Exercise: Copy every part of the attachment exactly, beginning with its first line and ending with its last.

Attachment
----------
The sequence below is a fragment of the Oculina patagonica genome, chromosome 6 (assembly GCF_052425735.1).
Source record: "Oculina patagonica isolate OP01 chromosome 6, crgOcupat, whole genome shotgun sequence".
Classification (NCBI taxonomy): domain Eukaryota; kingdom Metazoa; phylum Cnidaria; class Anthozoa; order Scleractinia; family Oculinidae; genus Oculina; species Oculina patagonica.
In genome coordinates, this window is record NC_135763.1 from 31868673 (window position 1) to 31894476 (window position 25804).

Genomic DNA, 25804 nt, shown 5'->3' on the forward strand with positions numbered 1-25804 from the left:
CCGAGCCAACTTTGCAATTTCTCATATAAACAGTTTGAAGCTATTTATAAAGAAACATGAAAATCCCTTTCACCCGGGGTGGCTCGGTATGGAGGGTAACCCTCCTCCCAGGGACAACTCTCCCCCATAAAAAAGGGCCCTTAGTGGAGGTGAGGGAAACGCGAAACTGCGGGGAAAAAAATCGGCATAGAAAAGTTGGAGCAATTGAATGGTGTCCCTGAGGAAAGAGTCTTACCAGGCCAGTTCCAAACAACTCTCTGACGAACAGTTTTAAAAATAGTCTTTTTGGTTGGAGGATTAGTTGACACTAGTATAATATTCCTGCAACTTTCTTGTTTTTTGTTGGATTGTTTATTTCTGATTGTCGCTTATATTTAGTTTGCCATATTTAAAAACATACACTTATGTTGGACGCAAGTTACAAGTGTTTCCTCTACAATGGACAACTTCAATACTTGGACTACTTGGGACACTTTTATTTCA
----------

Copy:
The sequence below is a fragment of the Oculina patagonica genome, chromosome 6 (assembly GCF_052425735.1).
Source record: "Oculina patagonica isolate OP01 chromosome 6, crgOcupat, whole genome shotgun sequence".
Classification (NCBI taxonomy): domain Eukaryota; kingdom Metazoa; phylum Cnidaria; class Anthozoa; order Scleractinia; family Oculinidae; genus Oculina; species Oculina patagonica.
In genome coordinates, this window is record NC_135763.1 from 31868673 (window position 1) to 31894476 (window position 25804).

Genomic DNA, 25804 nt, shown 5'->3' on the forward strand with positions numbered 1-25804 from the left:
CCGAGCCAACTTTGCAATTTCTCATATAAACAGTTTGAAGCTATTTATAAAGAAACATGAAAATCCCTTTCACCCGGGGTGGCTCGGTATGGAGGGTAACCCTCCTCCCAGGGACAACTCTCCCCCATAAAAAAGGGCCCTTAGTGGAGGTGAGGGAAACGCGAAACTGCGGGGAAAAAAATCGGCATAGAAAAGTTGGAGCAATTGAATGGTGTCCCTGAGGAAAGAGTCTTACCAGGCCAGTTCCAAACAACTCTCTGACGAACAGTTTTAAAAATAGTCTTTTTGGTTGGAGGATTAGTTGACACTAGTATAATATTCCTGCAACTTTCTTGTTTTTTGTTGGATTGTTTATTTCTGATTGTCGCTTATATTTAGTTTGCCATATTTAAAAACATACACTTATGTTGGACGCAAGTTACAAGTGTTTCCTCTACAATGGACAACTTCAATACTTGGACTACTTGGGACACTTTTATTTCA